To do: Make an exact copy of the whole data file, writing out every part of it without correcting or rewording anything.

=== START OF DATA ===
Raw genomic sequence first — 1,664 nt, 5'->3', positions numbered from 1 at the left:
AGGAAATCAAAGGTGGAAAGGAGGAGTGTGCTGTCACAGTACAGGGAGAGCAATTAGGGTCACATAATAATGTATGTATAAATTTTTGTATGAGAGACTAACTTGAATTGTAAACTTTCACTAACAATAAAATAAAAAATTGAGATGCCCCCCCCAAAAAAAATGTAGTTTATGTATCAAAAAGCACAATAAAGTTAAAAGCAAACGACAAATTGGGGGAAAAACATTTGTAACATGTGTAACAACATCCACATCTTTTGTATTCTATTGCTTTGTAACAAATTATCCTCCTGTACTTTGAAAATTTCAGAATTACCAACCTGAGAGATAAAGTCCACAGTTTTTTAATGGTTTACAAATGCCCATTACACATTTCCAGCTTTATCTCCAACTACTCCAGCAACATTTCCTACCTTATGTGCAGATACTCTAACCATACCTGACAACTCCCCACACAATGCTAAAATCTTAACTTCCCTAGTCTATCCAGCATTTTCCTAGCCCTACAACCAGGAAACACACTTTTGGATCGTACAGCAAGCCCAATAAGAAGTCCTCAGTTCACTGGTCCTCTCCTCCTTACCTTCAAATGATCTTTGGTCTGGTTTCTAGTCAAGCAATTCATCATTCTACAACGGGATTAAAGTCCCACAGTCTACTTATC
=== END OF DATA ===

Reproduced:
Raw genomic sequence first — 1,664 nt, 5'->3', positions numbered from 1 at the left:
AGGAAATCAAAGGTGGAAAGGAGGAGTGTGCTGTCACAGTACAGGGAGAGCAATTAGGGTCACATAATAATGTATGTATAAATTTTTGTATGAGAGACTAACTTGAATTGTAAACTTTCACTAACAATAAAATAAAAAATTGAGATGCCCCCCCCAAAAAAAATGTAGTTTATGTATCAAAAAGCACAATAAAGTTAAAAGCAAACGACAAATTGGGGGAAAAACATTTGTAACATGTGTAACAACATCCACATCTTTTGTATTCTATTGCTTTGTAACAAATTATCCTCCTGTACTTTGAAAATTTCAGAATTACCAACCTGAGAGATAAAGTCCACAGTTTTTTAATGGTTTACAAATGCCCATTACACATTTCCAGCTTTATCTCCAACTACTCCAGCAACATTTCCTACCTTATGTGCAGATACTCTAACCATACCTGACAACTCCCCACACAATGCTAAAATCTTAACTTCCCTAGTCTATCCAGCATTTTCCTAGCCCTACAACCAGGAAACACACTTTTGGATCGTACAGCAAGCCCAATAAGAAGTCCTCAGTTCACTGGTCCTCTCCTCCTTACCTTCAAATGATCTTTGGTCTGGTTTCTAGTCAAGCAATTCATCATTCTACAACGGGATTAAAGTCCCACAGTCTACTTATC